South Africa’s President Jacob Zuma has congratulated Zimbabwean leader Robert Mugabe on his re-election, in sharp contrast to Western governments which questioned the credibility of a rushed, disputed vote.
African monitors broadly approved the conduct of the election but Mugabe’s main rival, Movement for Democratic Change (MDC) leader Morgan Tsvangirai, has said he will challenge the results in court with evidence of massive vote-rigging, irregularities and intimidation.
The sharply divergent views of Wednesday’s vote surfaced after Zimbabwe’s election officials declared a landslide win for Mugabe and his ZANU-PF party, giving Africa’s oldest president five more years at the helm of a nation he has ruled for 33.
The standoff raises some fears the southern African nation risks repeating the turmoil that followed another contested vote in 2008.
Election violence then forced Zimbabwe’s neighbours to broker a shaky unity government between ZANU-PF and the MDC.
But Sunday’s ‘‘profound congratulations’’ extended to Mugabe by Zuma, leader of Africa’s economic powerhouse, reflected a willingness by the continent’s diplomatic bodies to swallow the re-election of Mugabe, 89, for the sake of regional stability.
Mugabe, one of the grand old men of southern Africa’s liberation fight that ended white minority rule, is admired as a defiant nationalist by some Africans, though others share the West’s view of him as a ruthless despot who wrecked Zimbabwe.
‘‘President Zuma urges all political parties in Zimbabwe to accept the outcome of the elections, as election observers reported it to be an expression of the will of the people,’’ the South African leader said in his statement.
Zimbabwe’s capital Harare was calm on Sunday, with many residents going to church. Newspaper billboards proclaimed ‘‘ZANU-PF gloats over victory‘‘, ‘‘Mugabe romps to victory’’ and ‘‘Tsvangirai disputes election results’’.
Western observers were barred from Wednesday’s elections.
Monitors from the African Union and the Southern African Development Community (SADC) who observed them made a point of stressing that they were peaceful, in contrast to the violence of 2008 polls, and also endorsed them as broadly free.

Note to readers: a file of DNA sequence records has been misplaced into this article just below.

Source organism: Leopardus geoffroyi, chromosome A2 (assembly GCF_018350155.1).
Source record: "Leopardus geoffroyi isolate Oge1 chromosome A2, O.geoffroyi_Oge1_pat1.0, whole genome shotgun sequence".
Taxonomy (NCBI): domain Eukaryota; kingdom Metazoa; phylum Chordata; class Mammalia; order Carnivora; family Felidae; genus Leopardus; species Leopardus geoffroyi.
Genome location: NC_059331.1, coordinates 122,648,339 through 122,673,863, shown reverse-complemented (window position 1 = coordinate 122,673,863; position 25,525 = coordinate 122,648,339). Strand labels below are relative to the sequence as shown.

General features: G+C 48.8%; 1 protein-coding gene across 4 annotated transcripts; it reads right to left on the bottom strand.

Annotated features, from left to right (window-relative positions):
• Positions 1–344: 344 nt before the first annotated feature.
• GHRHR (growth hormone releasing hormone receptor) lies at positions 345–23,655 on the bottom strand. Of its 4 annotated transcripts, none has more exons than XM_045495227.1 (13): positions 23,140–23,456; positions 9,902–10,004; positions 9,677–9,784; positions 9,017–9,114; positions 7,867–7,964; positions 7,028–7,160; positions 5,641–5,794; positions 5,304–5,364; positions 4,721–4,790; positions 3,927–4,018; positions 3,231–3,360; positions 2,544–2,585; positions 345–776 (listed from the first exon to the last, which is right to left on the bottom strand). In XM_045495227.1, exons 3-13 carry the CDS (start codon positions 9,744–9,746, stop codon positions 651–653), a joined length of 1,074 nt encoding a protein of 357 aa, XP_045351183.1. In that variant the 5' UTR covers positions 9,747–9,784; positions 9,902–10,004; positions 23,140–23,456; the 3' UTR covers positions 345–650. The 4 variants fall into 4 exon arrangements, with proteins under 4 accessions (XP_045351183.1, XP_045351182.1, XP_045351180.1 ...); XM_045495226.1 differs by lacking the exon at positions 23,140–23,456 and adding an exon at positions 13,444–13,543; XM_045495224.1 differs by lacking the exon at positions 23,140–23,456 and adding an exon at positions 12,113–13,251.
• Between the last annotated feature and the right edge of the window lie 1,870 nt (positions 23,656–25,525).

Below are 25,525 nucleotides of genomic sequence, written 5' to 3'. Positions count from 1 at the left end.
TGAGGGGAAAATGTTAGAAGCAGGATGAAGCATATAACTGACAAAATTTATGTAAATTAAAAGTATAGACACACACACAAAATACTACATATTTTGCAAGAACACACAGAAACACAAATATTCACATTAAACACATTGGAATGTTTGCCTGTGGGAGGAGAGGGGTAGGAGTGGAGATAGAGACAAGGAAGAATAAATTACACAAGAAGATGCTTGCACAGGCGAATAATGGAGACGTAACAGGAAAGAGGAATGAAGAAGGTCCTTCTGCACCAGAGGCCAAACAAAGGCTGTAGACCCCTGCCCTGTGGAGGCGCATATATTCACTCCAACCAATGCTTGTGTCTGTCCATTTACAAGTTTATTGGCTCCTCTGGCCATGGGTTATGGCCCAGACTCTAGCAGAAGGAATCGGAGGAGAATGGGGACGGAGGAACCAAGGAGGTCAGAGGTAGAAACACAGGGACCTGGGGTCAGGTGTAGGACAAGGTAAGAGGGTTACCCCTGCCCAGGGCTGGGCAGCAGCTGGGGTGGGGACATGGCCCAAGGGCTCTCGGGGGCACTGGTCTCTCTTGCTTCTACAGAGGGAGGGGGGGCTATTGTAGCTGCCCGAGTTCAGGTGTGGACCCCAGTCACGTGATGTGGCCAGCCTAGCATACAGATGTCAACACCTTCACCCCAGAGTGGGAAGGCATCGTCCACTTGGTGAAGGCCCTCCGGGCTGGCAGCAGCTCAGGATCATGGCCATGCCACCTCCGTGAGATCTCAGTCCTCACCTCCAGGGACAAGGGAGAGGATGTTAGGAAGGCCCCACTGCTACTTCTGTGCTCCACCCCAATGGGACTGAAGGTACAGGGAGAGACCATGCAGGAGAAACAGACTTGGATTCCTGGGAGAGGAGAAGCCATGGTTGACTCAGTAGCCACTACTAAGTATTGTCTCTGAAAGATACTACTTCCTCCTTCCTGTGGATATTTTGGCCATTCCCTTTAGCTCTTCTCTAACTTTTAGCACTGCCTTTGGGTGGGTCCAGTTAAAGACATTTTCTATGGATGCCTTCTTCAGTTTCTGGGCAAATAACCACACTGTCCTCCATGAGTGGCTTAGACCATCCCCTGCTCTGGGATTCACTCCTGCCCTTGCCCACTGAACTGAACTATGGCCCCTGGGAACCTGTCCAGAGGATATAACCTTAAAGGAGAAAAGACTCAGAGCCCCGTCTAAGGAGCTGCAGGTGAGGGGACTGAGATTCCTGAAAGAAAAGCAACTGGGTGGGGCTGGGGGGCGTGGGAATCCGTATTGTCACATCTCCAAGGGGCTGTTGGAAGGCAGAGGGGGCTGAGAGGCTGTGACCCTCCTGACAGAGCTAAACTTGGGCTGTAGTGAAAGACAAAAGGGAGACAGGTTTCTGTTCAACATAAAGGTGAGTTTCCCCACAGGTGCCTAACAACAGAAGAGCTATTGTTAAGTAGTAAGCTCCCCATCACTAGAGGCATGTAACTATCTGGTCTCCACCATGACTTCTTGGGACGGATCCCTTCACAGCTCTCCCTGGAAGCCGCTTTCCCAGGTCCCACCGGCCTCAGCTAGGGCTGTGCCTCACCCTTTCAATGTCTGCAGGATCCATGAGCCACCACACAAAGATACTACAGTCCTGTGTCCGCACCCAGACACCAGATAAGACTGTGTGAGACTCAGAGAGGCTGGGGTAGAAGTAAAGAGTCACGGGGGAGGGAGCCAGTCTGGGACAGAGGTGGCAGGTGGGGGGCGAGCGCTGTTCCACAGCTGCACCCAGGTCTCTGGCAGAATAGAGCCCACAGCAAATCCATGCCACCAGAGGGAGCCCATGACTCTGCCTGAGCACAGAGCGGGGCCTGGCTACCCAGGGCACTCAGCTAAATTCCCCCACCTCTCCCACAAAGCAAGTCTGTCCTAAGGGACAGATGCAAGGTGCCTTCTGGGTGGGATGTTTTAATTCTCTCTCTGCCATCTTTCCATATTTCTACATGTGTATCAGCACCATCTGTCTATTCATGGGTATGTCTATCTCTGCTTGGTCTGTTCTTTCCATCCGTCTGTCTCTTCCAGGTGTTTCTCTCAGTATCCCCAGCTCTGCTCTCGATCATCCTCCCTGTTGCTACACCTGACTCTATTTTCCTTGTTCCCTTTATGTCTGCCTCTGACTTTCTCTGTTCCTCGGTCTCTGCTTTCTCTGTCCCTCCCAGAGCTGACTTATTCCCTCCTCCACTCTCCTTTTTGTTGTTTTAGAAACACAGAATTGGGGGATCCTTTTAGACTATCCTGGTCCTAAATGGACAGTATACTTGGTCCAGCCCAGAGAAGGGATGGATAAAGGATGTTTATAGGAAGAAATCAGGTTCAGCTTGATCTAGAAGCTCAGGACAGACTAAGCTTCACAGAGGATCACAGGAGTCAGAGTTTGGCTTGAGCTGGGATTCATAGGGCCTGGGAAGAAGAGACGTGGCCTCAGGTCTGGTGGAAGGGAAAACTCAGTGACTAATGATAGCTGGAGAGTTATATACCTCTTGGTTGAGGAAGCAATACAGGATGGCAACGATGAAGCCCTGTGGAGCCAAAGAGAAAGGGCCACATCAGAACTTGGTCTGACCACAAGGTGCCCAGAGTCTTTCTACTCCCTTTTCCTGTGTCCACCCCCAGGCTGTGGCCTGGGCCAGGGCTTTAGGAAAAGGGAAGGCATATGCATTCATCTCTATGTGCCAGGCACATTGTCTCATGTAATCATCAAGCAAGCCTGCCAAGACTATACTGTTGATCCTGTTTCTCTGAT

In contrast, the United States and European governments, which have sanctions in place against Mugabe over past election-rigging, listed a litany of alleged flaws in the vote, from lack of availability of the voters’ roll to pro-Mugabe bias in the media and security services that skewed the election run-up.
In Zimbabwe, independent domestic monitors had described the election as ‘‘seriously compromised’’ by registration problems that may have disenfranchised up to a million people.
Anti-corruption watchdog Global Witness, citing links between mining companies, ZANU-PF insiders and Zimbabwe’s pro-Mugabe military, has also alleged that state diamond revenues may have been spent on securing the Mugabe re-election.
ZANU-PF has angrily rejected all vote-rigging allegations.
US Secretary of State John Kerry spelled out Washington’s distrust of the result in no uncertain terms.‘‘Make no mistake: in light of substantial electoral irregularities reported by domestic and regional observers, the United States does not believe that the results announced ... represent a credible expression of the will of the Zimbabwean people,’’ he said in a strongly worded statement on Saturday.
Former colonial power Britain expressed ‘‘grave concerns’’. Foreign Secretary William Hague said the reported irregularities ‘‘call into serious question the credibility of the election’’.
The 28-nation European Union has also pointed to ‘‘identified weaknesses in the electoral process and a lack of transparency,’’ completing a picture of general Western scepticism.